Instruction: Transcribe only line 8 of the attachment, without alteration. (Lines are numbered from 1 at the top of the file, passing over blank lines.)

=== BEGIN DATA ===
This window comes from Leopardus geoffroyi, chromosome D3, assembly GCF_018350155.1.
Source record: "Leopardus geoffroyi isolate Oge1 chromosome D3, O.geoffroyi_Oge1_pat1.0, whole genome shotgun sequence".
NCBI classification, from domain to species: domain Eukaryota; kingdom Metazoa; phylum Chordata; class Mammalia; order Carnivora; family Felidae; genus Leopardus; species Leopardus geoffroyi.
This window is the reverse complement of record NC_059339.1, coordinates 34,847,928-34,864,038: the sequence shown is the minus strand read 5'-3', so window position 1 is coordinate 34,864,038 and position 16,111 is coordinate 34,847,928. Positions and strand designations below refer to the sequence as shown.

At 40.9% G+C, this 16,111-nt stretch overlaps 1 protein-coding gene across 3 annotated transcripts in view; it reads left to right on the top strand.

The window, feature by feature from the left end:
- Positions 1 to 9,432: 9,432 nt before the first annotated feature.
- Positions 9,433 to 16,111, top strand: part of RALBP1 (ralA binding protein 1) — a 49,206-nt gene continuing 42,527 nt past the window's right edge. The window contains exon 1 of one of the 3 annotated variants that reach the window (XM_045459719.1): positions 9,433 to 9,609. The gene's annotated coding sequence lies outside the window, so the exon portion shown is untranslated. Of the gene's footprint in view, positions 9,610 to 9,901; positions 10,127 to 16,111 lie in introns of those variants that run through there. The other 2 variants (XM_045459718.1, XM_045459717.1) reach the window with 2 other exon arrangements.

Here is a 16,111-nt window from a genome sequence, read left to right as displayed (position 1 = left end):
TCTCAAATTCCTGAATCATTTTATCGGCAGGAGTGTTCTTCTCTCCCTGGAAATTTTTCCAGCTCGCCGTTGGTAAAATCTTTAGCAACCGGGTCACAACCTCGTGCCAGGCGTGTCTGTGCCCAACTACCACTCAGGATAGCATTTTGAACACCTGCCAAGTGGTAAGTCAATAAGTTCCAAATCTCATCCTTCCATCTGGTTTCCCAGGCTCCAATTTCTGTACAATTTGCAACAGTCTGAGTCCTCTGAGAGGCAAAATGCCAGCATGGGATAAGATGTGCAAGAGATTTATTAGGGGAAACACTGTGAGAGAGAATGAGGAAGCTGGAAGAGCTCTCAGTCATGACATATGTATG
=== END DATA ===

- Positions 9,433 to 16,111, top strand: part of RALBP1 (ralA binding protein 1) — a 49,206-nt gene continuing 42,527 nt past the window's right edge. The window contains exon 1 of one of the 3 annotated variants that reach the window (XM_045459719.1): positions 9,433 to 9,609. The gene's annotated coding sequence lies outside the window, so the exon portion shown is untranslated. Of the gene's footprint in view, positions 9,610 to 9,901; positions 10,127 to 16,111 lie in introns of those variants that run through there. The other 2 variants (XM_045459718.1, XM_045459717.1) reach the window with 2 other exon arrangements.